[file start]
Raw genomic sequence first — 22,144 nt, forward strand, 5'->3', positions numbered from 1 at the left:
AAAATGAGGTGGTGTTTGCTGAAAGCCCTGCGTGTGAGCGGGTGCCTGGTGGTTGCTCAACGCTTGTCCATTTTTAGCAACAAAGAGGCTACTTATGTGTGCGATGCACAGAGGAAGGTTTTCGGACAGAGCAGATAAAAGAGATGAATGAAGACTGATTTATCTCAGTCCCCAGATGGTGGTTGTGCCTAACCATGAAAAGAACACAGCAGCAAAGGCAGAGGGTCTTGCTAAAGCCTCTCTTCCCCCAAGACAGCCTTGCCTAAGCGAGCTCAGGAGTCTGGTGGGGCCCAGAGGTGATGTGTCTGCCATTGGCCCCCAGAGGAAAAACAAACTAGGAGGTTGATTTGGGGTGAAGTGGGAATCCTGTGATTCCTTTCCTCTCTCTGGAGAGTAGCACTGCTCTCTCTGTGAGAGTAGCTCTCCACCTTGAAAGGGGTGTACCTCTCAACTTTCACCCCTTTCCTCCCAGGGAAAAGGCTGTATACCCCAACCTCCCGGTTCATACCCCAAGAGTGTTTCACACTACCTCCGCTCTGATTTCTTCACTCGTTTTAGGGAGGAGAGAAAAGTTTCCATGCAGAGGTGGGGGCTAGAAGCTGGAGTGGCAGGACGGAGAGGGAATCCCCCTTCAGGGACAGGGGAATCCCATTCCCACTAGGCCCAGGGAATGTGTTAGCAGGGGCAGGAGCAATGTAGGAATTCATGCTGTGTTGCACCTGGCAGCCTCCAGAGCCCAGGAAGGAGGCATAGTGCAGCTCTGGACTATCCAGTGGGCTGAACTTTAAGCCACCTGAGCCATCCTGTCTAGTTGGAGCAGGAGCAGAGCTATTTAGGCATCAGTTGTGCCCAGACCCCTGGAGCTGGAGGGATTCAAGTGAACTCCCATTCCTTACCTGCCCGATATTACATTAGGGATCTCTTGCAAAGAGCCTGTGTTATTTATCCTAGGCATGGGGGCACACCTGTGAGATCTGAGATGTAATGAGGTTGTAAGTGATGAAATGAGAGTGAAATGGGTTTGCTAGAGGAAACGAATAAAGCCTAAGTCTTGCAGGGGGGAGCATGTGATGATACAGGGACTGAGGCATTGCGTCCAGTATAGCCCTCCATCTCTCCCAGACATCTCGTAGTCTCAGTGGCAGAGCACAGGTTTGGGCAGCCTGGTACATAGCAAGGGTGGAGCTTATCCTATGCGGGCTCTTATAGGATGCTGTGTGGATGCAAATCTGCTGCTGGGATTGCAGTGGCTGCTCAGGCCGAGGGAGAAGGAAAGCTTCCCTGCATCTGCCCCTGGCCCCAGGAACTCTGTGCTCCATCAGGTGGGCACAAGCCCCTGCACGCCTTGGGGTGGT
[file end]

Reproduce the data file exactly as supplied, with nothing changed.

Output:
Raw genomic sequence first — 22,144 nt, forward strand, 5'->3', positions numbered from 1 at the left:
AAAATGAGGTGGTGTTTGCTGAAAGCCCTGCGTGTGAGCGGGTGCCTGGTGGTTGCTCAACGCTTGTCCATTTTTAGCAACAAAGAGGCTACTTATGTGTGCGATGCACAGAGGAAGGTTTTCGGACAGAGCAGATAAAAGAGATGAATGAAGACTGATTTATCTCAGTCCCCAGATGGTGGTTGTGCCTAACCATGAAAAGAACACAGCAGCAAAGGCAGAGGGTCTTGCTAAAGCCTCTCTTCCCCCAAGACAGCCTTGCCTAAGCGAGCTCAGGAGTCTGGTGGGGCCCAGAGGTGATGTGTCTGCCATTGGCCCCCAGAGGAAAAACAAACTAGGAGGTTGATTTGGGGTGAAGTGGGAATCCTGTGATTCCTTTCCTCTCTCTGGAGAGTAGCACTGCTCTCTCTGTGAGAGTAGCTCTCCACCTTGAAAGGGGTGTACCTCTCAACTTTCACCCCTTTCCTCCCAGGGAAAAGGCTGTATACCCCAACCTCCCGGTTCATACCCCAAGAGTGTTTCACACTACCTCCGCTCTGATTTCTTCACTCGTTTTAGGGAGGAGAGAAAAGTTTCCATGCAGAGGTGGGGGCTAGAAGCTGGAGTGGCAGGACGGAGAGGGAATCCCCCTTCAGGGACAGGGGAATCCCATTCCCACTAGGCCCAGGGAATGTGTTAGCAGGGGCAGGAGCAATGTAGGAATTCATGCTGTGTTGCACCTGGCAGCCTCCAGAGCCCAGGAAGGAGGCATAGTGCAGCTCTGGACTATCCAGTGGGCTGAACTTTAAGCCACCTGAGCCATCCTGTCTAGTTGGAGCAGGAGCAGAGCTATTTAGGCATCAGTTGTGCCCAGACCCCTGGAGCTGGAGGGATTCAAGTGAACTCCCATTCCTTACCTGCCCGATATTACATTAGGGATCTCTTGCAAAGAGCCTGTGTTATTTATCCTAGGCATGGGGGCACACCTGTGAGATCTGAGATGTAATGAGGTTGTAAGTGATGAAATGAGAGTGAAATGGGTTTGCTAGAGGAAACGAATAAAGCCTAAGTCTTGCAGGGGGGAGCATGTGATGATACAGGGACTGAGGCATTGCGTCCAGTATAGCCCTCCATCTCTCCCAGACATCTCGTAGTCTCAGTGGCAGAGCACAGGTTTGGGCAGCCTGGTACATAGCAAGGGTGGAGCTTATCCTATGCGGGCTCTTATAGGATGCTGTGTGGATGCAAATCTGCTGCTGGGATTGCAGTGGCTGCTCAGGCCGAGGGAGAAGGAAAGCTTCCCTGCATCTGCCCCTGGCCCCAGGAACTCTGTGCTCCATCAGGTGGGCACAAGCCCCTGCACGCCTTGGGGTGGT